If hardships of life form true character, our veterans of World War 2 have earned their badges. Much can be said of this ‘Greatest Generation,’ but our actions, and those of the Best Defense Foundation, speak louder than words.
Established in 2006, The Best Defense Foundation is a 501(c)(3) not for profit organization, dedicated to supporting our veterans, specifically our World War 2 veterans. Creating a once-in-a-lifetime experience, Best Defense facilitates a return to the battlefield for our heroes, ‘taking care of the ones who took care of us.’ Best Defense has facilitated trips for over 200 veterans. Traveling to places such as Normandy, Iwo Jima, and many sites of World War 2 battles.
BDF Founder Donnie Edwards
Former NFL Linebacker Donnie Edwards founded the organization as tribute to give back to the Greatest Generation of warfighters. “I am very fortunate to have been born in this country, to play football, to change my life and get educated, to see the world and have this platform to give back to the men and women who served this great nation,” says Edwards. “I’m truly honored and want to be a man of service, and to serve the guys who served us.”
An enormous inspiration for Edwards was sparked by his grandfather and Pearl Harbor survivor, Sergeant Maximino Razo. Razo was a childhood hero and a father-figure for him growing up. Razo was an Apache Native American and based at Schofield Barracks during the bombing at Pearl Harbor. “He was always a man of pride, composure, and patriotism. At a young age I was always taught to stand up straight, put your hand over your heart, and that when you look at that flag it’s more than just a flag, it’s opportunity.” For his charitable work, Edwards was the recipient of the 2019 Salute to Service Award presented by USAA.
A trip with Best Defense is an all-inclusive, once in a lifetime experience for any veteran returning to the battlefield. For many, it has been over 75 years since they last stepped on the hallowed ground. Every trip is marked with a visit to the battle site, meetings with dignitaries, and evenings spent with fellow veterans. For some, a 1,200ft parachute jump.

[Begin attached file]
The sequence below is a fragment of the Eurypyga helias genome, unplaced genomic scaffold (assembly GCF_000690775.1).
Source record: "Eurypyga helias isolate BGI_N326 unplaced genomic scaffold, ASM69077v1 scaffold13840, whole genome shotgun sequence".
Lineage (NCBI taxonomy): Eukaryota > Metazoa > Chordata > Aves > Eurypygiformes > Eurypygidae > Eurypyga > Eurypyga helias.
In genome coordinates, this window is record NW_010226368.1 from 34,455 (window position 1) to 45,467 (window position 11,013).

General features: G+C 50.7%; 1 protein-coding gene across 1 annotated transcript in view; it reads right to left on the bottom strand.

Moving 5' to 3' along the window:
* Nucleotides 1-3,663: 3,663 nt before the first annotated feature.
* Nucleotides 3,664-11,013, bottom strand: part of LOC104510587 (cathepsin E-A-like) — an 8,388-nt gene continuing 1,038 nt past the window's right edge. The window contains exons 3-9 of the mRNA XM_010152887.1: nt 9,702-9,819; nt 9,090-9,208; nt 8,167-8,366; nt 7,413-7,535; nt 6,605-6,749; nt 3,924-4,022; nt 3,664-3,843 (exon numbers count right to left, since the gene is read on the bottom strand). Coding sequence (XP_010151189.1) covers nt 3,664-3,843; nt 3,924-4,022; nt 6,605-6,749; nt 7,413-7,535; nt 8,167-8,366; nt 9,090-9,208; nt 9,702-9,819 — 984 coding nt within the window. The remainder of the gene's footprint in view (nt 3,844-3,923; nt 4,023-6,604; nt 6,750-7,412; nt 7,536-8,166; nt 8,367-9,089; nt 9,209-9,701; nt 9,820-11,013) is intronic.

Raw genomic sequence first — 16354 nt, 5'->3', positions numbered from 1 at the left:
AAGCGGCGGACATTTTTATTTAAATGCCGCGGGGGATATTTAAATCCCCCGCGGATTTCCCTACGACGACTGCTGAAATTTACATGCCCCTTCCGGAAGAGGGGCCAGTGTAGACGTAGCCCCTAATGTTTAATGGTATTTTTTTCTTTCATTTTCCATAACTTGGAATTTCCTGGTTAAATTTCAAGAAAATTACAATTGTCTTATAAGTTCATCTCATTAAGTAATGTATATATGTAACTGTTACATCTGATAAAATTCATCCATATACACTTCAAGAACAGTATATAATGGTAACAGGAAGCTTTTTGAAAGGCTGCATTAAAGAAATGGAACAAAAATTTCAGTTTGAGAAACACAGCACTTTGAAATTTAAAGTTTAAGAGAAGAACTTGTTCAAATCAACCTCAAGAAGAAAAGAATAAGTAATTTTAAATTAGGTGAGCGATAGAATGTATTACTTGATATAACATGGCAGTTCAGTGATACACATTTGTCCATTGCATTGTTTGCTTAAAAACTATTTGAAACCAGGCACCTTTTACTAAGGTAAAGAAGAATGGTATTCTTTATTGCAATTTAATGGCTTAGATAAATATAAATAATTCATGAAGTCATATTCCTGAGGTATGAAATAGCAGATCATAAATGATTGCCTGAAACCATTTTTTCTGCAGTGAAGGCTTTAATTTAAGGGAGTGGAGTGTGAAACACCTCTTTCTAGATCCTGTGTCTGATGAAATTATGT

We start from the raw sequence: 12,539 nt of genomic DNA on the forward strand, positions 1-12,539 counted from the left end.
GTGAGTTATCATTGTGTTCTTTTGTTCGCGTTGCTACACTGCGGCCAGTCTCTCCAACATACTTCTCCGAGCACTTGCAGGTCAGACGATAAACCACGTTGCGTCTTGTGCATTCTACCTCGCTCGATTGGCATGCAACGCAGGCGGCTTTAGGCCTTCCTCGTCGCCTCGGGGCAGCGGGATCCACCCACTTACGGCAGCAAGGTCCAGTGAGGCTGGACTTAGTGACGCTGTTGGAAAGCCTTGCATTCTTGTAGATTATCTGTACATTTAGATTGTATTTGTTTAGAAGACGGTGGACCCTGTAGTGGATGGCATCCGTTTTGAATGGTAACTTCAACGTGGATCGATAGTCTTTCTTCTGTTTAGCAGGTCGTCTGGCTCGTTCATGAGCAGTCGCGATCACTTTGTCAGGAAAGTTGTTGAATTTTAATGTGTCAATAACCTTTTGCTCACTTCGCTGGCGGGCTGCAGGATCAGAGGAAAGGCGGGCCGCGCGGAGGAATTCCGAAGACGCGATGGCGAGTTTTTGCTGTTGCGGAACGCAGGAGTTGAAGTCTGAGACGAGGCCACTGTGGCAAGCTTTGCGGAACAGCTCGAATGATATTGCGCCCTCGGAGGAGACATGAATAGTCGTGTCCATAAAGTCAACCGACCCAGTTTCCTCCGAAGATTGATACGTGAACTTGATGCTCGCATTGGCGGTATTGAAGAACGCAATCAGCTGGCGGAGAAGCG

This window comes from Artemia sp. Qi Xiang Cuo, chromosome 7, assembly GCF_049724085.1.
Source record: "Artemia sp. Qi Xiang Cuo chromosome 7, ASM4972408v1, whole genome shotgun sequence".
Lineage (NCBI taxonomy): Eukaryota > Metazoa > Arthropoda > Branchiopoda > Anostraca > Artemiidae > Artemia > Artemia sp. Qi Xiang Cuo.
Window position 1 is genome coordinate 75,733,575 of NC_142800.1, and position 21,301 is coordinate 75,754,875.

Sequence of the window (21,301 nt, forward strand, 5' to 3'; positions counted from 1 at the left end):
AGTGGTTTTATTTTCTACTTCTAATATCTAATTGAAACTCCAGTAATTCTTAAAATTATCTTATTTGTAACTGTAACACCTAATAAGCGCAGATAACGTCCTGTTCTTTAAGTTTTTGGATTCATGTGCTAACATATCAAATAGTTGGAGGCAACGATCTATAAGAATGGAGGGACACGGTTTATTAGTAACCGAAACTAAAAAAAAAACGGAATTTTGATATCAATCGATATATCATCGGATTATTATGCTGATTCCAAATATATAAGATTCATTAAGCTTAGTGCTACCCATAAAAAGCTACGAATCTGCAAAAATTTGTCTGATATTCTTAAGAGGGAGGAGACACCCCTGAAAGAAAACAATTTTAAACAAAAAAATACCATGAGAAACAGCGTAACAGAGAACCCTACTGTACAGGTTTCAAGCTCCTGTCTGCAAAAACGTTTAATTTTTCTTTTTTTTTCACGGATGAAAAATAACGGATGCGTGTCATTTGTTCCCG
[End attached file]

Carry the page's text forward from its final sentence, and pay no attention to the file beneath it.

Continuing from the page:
Staff Sergeant Tom Rice
Staff Sergeant Tom Rice, a veteran of the 101st Airborne Division, completed his 62nd jump at the age of 98. A remarkable feat for anyone, this trip was made possible through the Best Defense Foundation. This was a homecoming trip for Rice to the Netherlands, a site of the Battle of The Bulge in 1944. Rice joined the US Army at Fort Rosecrans near San Diego on November 17, 1940. Rice was eventually assigned to the 501st Parachute Infantry Regiment (PIR) of the 101st Airborne Division. In the early hours of D-Day, June 6, 1944, at 22 years of age, Rice jumped into Normandy as part of Operation Overlord, the largest and most complex military campaign ever undertaken.
We were ready to and almost eager to go into action and get the whole bloody thing over with.
Reflecting on that day, Rice described, “On the night of June 5, 1944, as we boarded the planes that would lead us into combat, I am not sure that we realized the full extent of the dangers and difficulties we faced. Or, if we thought to the hundreds of thousands of other men who have faced similar or even worse trials. But if we had known all that, it would not have made any difference to us. We were ready and almost eager to go into action and get the whole bloody thing over with.”
After a harrowing jump on the 6th of June, Rice landed near Utah Beach, 4km north of Carentan, near heavily armed Germans and miles from the planned drop zone. Rice joined about fifty other Americans and fought in Normandy for more than a month. Sheltering in hunting holes, with little equipment, they were able to and capture hundreds of German soldiers. During the campaign, Rice was wounded by shrapnel and was shot by a sniper in his left knee. In September of 1944, Rice made his second combat jump in Holland during Operation Market Garden. Thereafter fought in the Battle of the Bulge in December 1944. During this campaign, Rice was seriously wounded while leading a patrol in Bastogne as a sniper round tore his leg and he was also hit in the right arm. After only one month in the hospital, he returned to his regiment in Birtchengarten, Austria.
During the 75th Anniversary of the Battle of the Bulge, The Best Defense Foundation brought Tom Rice, and nine other veterans, back to the Netherlands. When asked how his jump went, Tom replied “perfect,” and “I’m going to do it until I’m 100.”
Rice’s military awards include a Purple Heart with two Oak Leaf Clusters, Two Invasion Arrows, Combat Infantry Badge, Bronze Star with Cluster, Good Conduct Medal, French Fourregue, Belgium Lanyard and Parachutist Badge. In April 2015, the French government honored Rice and thirteen other veterans by appointing them Knights of the Legion of Honor for their heroic service in the liberation of France during the Second World War. This prize is the highest honor that France grants to its citizens and foreigners.